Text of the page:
Saturday, June 03, 2006

"An Assembly of Stockholders" from Coin and Conscience - Popular Views of Money Credit and Speculation
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50 ANIMALS DRIVING A common occurrence in our neighbourhood....
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calendar-marking time for fans of director Anthony Mann, cinematographer John Alton and a dour point of view--TURNER CLASSIC MOVIES is having a quintuple feature of his early ('45-49) noir films on Tuesday night starting 1700PST with "T-Men", then "Raw Deal", "Border Incident" (never seen by me!!), "Railroaded" and "Two O'Clock Courage" (never seen by me!).

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"I can't help wondering today how many of the innocents slaughtered in Haditha took the opportunity to vote in the Iraqi elections -- before their "liberators" murdered them."

Friday, June 02, 2006

Anna's Hummingbird Nests in Coronada, California. Many photos, glimpses of lovely California yards. Hello Oakland! We have a nest in the walnut tree next door, maybe six feet from our dining room window but so teeny as to be almost invisible, at the bottom of a long, curved branch, with a pair (they all seem to be pairs and favor that love seat style arrangement) who look about ready to go out and get their own sugar.

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The Virgin of Guadalupe

"He asked the sign for the sign he required. Mary told him to go to the rocks and gather roses. Juan knew it was neither the time nor the place for roses, but he went and found them. Gathering many into the lap of his tilma, a long cloak or wrapper used by Mexican Indians, he came back. The Holy Mother rearranged the roses, and told him to keep them untouched and unseen until he reached the bishop. When he met with Zum�rraga, Juan offered the sign to the bishop. As he unfolded his cloak the roses, fresh and wet with dew, fell out."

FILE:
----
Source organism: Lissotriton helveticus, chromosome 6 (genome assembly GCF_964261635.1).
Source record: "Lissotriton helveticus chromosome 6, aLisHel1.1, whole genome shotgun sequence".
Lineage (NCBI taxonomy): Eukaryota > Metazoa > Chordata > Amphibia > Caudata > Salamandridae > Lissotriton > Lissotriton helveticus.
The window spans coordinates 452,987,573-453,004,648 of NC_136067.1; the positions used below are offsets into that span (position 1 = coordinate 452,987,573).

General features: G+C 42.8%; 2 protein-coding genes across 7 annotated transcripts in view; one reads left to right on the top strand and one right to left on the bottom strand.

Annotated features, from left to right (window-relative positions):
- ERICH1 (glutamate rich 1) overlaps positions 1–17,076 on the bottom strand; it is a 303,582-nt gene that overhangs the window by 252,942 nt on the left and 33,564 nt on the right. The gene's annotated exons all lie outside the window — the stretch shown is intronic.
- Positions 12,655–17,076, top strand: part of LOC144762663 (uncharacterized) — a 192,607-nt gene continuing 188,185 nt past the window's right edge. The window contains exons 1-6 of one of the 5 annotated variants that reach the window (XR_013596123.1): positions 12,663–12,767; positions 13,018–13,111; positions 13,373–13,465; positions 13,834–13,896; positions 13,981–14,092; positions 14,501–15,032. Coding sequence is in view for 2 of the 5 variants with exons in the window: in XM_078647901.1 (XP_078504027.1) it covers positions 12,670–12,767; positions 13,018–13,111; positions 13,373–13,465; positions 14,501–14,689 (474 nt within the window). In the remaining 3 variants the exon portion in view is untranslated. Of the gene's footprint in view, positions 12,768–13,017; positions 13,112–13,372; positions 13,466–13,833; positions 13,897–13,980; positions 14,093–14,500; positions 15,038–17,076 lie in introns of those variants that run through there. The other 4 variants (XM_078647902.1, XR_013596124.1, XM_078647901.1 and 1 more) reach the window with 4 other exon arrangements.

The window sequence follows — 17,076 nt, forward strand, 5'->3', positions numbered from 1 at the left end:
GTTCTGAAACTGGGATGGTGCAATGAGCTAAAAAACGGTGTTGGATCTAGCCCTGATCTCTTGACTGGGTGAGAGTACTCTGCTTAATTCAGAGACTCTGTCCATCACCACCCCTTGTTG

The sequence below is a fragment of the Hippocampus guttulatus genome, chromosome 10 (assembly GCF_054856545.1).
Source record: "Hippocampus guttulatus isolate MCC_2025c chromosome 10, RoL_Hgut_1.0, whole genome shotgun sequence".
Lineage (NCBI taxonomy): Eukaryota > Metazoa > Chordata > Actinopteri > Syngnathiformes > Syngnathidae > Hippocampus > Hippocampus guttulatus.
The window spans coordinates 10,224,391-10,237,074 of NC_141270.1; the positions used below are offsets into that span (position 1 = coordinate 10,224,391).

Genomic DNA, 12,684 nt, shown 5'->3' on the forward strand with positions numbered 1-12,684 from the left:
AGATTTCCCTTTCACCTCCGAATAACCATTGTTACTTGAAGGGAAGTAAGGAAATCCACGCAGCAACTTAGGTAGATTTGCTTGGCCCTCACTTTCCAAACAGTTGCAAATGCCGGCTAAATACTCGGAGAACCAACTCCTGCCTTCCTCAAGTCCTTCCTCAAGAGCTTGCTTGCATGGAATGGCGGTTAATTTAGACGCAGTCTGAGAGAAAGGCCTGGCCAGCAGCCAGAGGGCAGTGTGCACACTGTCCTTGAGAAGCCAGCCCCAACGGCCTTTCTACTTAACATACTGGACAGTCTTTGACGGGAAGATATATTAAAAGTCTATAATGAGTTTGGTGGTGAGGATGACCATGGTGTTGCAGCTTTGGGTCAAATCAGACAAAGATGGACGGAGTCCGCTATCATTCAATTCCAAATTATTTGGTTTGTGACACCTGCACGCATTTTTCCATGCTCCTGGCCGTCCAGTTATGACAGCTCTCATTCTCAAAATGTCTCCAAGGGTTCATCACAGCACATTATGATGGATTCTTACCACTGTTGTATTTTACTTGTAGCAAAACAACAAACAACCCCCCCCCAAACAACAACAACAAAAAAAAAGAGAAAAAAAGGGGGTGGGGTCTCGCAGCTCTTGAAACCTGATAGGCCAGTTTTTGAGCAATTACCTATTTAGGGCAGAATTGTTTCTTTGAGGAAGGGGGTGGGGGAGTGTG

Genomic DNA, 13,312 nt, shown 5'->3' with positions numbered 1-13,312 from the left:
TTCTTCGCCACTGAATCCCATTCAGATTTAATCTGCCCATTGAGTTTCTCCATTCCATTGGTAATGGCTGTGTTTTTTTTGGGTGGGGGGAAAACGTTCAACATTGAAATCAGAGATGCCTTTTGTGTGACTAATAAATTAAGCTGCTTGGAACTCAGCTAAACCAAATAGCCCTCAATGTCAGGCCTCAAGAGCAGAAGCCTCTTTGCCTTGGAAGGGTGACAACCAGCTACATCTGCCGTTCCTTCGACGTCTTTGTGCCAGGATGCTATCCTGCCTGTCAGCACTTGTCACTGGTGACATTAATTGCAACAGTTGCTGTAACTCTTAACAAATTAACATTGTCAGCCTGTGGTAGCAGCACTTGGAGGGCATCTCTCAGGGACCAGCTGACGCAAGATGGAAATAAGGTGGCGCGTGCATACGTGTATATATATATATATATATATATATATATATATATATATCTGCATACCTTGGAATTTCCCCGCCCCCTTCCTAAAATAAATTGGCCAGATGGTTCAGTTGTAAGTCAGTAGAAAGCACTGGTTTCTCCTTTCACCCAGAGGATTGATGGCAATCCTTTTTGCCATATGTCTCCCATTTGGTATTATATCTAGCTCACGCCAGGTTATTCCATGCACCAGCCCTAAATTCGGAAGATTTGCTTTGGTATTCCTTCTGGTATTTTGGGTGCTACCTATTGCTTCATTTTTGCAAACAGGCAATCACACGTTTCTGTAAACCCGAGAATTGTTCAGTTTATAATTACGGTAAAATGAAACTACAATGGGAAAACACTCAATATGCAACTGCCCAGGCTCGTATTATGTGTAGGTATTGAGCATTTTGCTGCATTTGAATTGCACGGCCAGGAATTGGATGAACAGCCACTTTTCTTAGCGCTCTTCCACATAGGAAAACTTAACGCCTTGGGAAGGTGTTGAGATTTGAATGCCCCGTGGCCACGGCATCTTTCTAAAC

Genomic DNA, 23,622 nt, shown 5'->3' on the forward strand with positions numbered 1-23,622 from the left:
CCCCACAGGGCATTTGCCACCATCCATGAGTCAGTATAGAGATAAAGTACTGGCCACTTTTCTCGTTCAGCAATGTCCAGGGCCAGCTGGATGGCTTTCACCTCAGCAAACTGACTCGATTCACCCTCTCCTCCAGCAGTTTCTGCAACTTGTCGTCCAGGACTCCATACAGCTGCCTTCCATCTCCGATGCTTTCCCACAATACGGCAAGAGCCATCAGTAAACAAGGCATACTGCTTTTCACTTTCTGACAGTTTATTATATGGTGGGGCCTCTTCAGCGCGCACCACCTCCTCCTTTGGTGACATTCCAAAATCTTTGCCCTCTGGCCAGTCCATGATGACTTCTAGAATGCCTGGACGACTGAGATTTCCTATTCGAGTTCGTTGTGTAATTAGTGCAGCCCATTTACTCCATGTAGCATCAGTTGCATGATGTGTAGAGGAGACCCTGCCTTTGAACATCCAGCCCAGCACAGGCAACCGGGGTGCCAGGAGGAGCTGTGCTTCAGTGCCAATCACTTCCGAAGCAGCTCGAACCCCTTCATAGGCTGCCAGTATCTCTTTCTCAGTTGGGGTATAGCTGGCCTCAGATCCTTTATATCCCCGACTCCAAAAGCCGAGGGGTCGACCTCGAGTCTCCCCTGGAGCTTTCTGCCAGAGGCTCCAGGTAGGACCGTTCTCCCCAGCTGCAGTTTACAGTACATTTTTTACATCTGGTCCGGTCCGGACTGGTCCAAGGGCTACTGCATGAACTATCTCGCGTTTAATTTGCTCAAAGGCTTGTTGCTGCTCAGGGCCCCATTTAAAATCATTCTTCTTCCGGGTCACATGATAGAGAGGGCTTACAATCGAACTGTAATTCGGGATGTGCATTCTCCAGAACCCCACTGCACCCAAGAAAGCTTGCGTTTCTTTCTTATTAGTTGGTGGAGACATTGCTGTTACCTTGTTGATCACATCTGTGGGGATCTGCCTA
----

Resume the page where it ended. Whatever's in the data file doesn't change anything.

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The thicket of rhetorical question marks on CNN today--Iraq Massacre? Crimes in War? etc. reminded me of the moment when Al Sweringen (above going over the books), looking at the mockup of the broadsheet that he and the "city fathers" have put out in an attempt to assuage smallpox hysteria, says "mmm...Plague in Deadwood...couldn't we put a question mark on that?"

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Weldon Hunter hops the pond...


for Victoria & Vancouver

a suggestion of verticality
in the port city

the Great City of Bearheart
with outsourced roads

& a connect-and-go general purpose
light fantastic ever

crossing my mind
ahead of the story

each filament breaks apart -
they know you want them to work

but they just blink;
security of supply.

turn on the waterfall,
the cover, grrr - lots of stop start

the pace is really gentle & dare i say
disarmed by all the sunlight

my hands are fidgeting in the bikerack
- out in the water lots of stop & stare

in these rhythms, let the categories appear
but don't superimpose definitions

life is a pattern, an effortless string of suns
& moons, then a neat look & a good visual

it's been amazing,